Unfamiliar with the terms and phrases found on trail? Use the glossary below to build your hiker knowledge and impress your family and friends!
Alpine Zone: ‘Above treeline’; Occurs at high-elevation where trees are unable to grow.
AT: Appalachian Trail
ATC: Appalachian Trail Conservancy (www.apalachiantrail.org)
Bald: Treeless area surrounded by forest on a mountain summit or slope.
Base Weight: Total pack weight without consumables (food & water) or the clothes the hiker is wearing.
Bear Bag: A bag, containing food, trash, and toiletries, that is traditionally hung in a tree to prevent attracting bears (or raccoons, skunks, mice, etc).
Blazing, Aqua: When a hiker goes by waterway (canoeing, kayaking, etc) instead of hiking. Popular alternative to the Shenandoah National Park on the AT.
Blazing, Blue: When a hiker takes a side trail (normally blazed in blue) rather than the main trail.
Blazing, Pink: When a hiker (typically male) follows a female hiker. Commonly occurs in trail romances.
Blazing, Yellow: When a hiker hitchhikes around a portion of the trail, following the “yellow blazes”.
Bounce Box: A box of supplies a hiker ships–or bounces–forward to the next resupply point.
Bubble: A dense cluster of hikers who all hike around the same pace. Most common phrasing: “I’m going to hike on to avoid the bubble.”
Cairn: A man-made pile of stones built to mark the official trail. Most commonly found in areas with little tree cover. Uncontrolled building of these piles can disrupt fragile ecosystems and confuse hikers. Don’t be a Karen: Don’t build cairns.
CDT: Continental Divide Trail
CDTC: Continental Divide Trail Coalition (www.continentaldividetrail.org)
Cowboy Camping: To sleep under the stars, as opposed to in a shelter.
Day Hiker: A hiker who is only out for the day and will return to their home or hotel room in the evening.
False Summit: HUGELY disappointing. Occurs when a hiker believes they have reached the summit of a mountain, only to realize they had reached a small plateau.
FKT: Fastest Known Time. A speed record held for completing a major trail as quickly as possible either ‘supported’ or ‘unsupported’.
Flip Flop: To hike a large portion of a trail before “flipping up” to another spot on the trail to hike back to where they left. Commonly occurs in an attempt to avoid difficult hiking conditions due to weather.
Gap: Low point on a ridge between two mountains.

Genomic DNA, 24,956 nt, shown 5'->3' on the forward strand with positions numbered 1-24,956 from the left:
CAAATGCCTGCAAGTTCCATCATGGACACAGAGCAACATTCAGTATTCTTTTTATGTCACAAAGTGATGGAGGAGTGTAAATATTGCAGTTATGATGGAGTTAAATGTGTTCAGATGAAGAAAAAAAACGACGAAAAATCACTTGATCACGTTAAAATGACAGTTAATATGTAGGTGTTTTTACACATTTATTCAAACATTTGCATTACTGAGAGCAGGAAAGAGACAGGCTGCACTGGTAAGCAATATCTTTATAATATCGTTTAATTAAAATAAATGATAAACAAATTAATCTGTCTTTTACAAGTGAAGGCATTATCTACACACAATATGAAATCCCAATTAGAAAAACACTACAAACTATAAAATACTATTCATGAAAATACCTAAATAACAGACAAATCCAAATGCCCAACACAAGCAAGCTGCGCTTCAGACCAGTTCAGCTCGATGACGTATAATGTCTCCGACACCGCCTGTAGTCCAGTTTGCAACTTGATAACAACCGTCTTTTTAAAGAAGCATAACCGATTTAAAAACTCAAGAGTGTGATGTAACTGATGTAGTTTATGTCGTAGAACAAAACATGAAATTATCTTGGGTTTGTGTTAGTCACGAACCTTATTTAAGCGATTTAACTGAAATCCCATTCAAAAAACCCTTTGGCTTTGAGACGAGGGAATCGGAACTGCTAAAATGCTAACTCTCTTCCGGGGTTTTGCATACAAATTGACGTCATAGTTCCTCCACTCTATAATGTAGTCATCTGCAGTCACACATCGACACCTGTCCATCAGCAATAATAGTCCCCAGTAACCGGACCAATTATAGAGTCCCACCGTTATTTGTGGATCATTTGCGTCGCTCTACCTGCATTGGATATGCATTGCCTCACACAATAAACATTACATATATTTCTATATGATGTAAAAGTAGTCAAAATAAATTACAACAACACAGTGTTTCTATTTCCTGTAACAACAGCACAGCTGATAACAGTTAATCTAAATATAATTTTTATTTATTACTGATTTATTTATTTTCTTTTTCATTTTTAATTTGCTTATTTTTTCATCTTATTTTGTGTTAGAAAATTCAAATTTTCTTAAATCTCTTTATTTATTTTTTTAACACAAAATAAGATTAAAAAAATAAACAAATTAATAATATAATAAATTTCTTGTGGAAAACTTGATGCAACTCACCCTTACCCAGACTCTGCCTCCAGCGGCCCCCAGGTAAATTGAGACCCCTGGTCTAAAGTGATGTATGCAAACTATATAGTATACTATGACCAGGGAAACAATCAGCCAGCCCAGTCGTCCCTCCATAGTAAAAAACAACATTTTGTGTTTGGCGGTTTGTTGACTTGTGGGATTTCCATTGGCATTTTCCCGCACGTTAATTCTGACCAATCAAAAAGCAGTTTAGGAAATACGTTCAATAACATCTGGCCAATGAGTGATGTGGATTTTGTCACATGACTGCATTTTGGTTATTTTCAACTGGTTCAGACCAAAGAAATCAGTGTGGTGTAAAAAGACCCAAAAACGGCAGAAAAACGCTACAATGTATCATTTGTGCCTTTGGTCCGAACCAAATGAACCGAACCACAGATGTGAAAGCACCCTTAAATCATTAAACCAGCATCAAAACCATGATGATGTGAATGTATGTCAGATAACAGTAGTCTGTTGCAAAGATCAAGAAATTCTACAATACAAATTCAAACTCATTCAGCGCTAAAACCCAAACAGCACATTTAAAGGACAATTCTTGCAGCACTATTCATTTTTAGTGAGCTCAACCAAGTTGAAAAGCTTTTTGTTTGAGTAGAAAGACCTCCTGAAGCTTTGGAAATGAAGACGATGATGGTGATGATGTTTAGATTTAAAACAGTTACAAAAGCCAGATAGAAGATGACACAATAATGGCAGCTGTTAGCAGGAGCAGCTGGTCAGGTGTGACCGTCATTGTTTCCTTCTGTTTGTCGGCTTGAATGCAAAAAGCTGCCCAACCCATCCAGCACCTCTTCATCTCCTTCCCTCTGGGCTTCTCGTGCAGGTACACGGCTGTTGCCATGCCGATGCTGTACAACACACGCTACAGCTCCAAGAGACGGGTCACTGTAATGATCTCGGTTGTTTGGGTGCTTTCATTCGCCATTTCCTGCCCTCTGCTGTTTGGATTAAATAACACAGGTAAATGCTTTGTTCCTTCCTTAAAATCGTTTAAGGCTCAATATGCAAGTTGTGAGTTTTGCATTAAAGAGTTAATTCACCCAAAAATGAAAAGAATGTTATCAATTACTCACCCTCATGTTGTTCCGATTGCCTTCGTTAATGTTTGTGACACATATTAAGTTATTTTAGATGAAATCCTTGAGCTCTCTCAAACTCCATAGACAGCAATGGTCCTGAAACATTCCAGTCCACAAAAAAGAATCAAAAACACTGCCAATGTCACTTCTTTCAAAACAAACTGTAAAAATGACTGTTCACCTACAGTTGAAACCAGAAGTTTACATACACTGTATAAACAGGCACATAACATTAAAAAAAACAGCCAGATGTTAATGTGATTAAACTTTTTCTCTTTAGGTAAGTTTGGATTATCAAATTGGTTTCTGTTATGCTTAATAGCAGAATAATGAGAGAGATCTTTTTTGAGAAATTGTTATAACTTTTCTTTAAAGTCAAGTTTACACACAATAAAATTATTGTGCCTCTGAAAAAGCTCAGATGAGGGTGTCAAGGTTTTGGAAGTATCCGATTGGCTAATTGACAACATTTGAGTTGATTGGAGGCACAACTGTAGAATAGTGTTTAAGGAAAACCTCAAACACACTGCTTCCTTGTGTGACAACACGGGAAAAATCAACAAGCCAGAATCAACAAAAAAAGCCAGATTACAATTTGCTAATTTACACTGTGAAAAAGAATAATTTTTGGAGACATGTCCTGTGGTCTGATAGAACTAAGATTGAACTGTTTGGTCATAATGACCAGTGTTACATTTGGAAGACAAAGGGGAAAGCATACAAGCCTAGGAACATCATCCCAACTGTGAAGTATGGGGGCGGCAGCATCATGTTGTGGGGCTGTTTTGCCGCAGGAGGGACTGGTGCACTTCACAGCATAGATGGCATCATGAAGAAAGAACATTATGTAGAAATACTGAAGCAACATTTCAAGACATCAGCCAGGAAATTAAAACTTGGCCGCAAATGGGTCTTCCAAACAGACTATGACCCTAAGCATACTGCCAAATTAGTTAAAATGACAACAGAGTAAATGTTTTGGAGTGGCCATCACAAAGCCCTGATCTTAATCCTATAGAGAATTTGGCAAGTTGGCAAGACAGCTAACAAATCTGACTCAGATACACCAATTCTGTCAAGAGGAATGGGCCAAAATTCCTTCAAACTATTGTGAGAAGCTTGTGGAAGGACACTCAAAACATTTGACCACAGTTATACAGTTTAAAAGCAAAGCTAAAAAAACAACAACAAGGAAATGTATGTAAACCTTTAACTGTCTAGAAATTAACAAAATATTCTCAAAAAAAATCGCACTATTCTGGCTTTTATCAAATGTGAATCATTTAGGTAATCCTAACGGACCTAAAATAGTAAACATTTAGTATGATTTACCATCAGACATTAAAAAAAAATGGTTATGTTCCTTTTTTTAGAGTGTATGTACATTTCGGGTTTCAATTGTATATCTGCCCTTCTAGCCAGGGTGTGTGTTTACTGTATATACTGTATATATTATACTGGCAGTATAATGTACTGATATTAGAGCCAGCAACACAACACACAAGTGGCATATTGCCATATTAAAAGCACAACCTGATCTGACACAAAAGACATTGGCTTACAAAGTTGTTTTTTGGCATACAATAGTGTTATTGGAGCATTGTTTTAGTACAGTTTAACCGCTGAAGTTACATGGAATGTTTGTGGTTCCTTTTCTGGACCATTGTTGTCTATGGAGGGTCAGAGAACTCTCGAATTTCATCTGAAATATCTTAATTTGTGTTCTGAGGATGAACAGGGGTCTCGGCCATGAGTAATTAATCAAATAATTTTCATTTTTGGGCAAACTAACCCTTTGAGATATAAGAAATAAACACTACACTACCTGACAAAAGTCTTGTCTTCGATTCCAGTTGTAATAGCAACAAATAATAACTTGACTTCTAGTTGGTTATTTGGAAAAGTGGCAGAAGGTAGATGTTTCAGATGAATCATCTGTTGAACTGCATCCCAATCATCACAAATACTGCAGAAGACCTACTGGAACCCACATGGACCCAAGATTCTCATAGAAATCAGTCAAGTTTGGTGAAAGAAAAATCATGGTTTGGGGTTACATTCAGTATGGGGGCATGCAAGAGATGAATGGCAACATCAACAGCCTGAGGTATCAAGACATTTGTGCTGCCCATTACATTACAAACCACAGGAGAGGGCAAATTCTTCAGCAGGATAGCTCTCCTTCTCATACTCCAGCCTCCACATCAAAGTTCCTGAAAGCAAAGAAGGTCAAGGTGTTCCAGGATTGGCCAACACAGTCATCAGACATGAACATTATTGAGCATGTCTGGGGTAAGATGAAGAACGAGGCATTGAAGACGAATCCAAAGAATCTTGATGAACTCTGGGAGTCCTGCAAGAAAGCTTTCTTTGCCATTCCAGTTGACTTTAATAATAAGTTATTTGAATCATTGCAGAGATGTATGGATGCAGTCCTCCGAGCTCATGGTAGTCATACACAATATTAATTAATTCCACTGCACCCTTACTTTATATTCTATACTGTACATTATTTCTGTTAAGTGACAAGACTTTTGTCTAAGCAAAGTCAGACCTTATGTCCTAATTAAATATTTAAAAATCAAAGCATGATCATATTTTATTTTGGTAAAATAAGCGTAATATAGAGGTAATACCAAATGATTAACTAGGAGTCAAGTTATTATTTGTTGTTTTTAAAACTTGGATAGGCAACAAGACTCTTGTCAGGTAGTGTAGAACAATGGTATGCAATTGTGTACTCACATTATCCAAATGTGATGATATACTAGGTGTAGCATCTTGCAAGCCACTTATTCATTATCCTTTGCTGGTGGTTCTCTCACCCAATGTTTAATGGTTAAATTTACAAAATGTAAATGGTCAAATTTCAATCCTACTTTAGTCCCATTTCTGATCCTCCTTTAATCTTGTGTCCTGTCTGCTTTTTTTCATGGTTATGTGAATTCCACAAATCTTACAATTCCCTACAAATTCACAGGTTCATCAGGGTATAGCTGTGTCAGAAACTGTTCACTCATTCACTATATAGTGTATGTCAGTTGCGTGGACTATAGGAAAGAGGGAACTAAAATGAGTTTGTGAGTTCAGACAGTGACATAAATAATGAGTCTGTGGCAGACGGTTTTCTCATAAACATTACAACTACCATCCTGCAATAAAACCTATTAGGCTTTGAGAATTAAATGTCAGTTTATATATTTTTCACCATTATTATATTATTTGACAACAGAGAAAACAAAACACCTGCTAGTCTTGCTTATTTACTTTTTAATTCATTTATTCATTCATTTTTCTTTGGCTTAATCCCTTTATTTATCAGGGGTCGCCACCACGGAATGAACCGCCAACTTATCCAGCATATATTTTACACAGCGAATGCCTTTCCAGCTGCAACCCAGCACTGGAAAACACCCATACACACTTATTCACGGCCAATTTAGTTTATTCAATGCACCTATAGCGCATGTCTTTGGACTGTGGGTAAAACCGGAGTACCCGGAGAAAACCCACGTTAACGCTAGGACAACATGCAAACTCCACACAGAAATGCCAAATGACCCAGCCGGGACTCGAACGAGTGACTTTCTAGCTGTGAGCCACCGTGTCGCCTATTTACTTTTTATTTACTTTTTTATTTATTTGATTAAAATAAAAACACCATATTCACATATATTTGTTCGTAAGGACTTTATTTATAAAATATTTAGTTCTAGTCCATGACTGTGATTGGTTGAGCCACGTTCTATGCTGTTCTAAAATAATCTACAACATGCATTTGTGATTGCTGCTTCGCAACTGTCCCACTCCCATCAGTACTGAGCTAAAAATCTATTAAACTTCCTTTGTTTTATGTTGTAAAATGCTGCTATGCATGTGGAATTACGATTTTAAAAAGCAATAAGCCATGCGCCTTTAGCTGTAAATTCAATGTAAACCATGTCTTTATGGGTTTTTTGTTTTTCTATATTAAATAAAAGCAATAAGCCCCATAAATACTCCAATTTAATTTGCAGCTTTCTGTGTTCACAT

HYOH: Hike Your Own Hike. Common phrase used to express that each must hike in a manner best for them and shouldn’t compare themselves to other hikers.
Hiker Box: A box found at popular hiker spots (hostels, homes, post offices, etc) where hikers can leave unwanted gear, or pick up others’ unwanted gear.
Hiker Hunger: You know it when you feel it. Causes unprecedented pizza consumption.
Hiker Midnight: The time hikers go to sleep, typically at nightfall.
Hiker Trash: Name thru hikers proudly adopt after they have spent sufficient time on trail to no longer care for basic social courtesies, such as concerns for body odor or napping in public areas.
Hostel: A bunk house where hikers can rest for the night. Typically has a shower and/or laundry.
LNT: Leave No Trace (www.lnt.org). The seven principles of outdoor ethics all hikers should abide by.
Nero: A day when a hiker goes nearly zero mileage.
NOBO: A northbound hiker
PCT: Pacific Crest Trail
PCTA: Pacific Crest Trail Association (www.pcta.org)
Postholing: When a hiker steps into snow, and effectively buries their leg.
PUDs: Pointless ups and downs. Commonly found on the Appalachian Trail.
Purist: A hiker who hikes every inch of the designated trail and does not deviate.
Section Hiker: Someone who hikes a trail a section at a time.
Shelter: Typically three-walled, simple wooden structures built along trail for hikers to spend the night.
Slack Packing: When a hiker carries only the essentials for a day of hiking. They or the rest of their gear are shuttled up trail and the hiker then ‘slack packs’ to rejoin their full packs.
SOBO: A southbound hiker
Stealth Camping: To camp in an undesignated campsite in the backcountry.
Switch Back: A zigzag trail that leads up a steep hill. Used to ease the trail’s ascent or descent, and reduce the amount of erosion.
The Trail Provides: Saying when something good (or bad) occurs while on trail.
Thru Hike: To hike the entirety of a long-distance trail in one go.
Trail Angel: Someone who helps hikers in a variety of ways: rides, food, trail magic, etc.
Trail Legs: The point when a hiker’s legs have strengthened to become accustomed to big mileage.
Trail Magic: An act of kindness or useful object found on trail: cooler full of cold drinks, a hot meal, a ride into town.
Trail Name: A pseudonym given to hikers by their peers, which becomes their identity on trail.
Triple Crown: Achieved after hiking the three major long-distance trails in the US: the Appalachian Trail, the Pacific Crest Trail, and the Continental Divide Trail.
UL: Ultralight; commonly used when referring to gear.
Yogi: To finagle snacks from day hikers, Yogi Bear-style (“Hey, Boo Boo! I think I smell a pic-a-nic basket!”
Yoyo: To thru hike a whole trail, and then to turn around and hike back to the beginning.
Zero Day: A day when a hiker goes no miles, a rest day.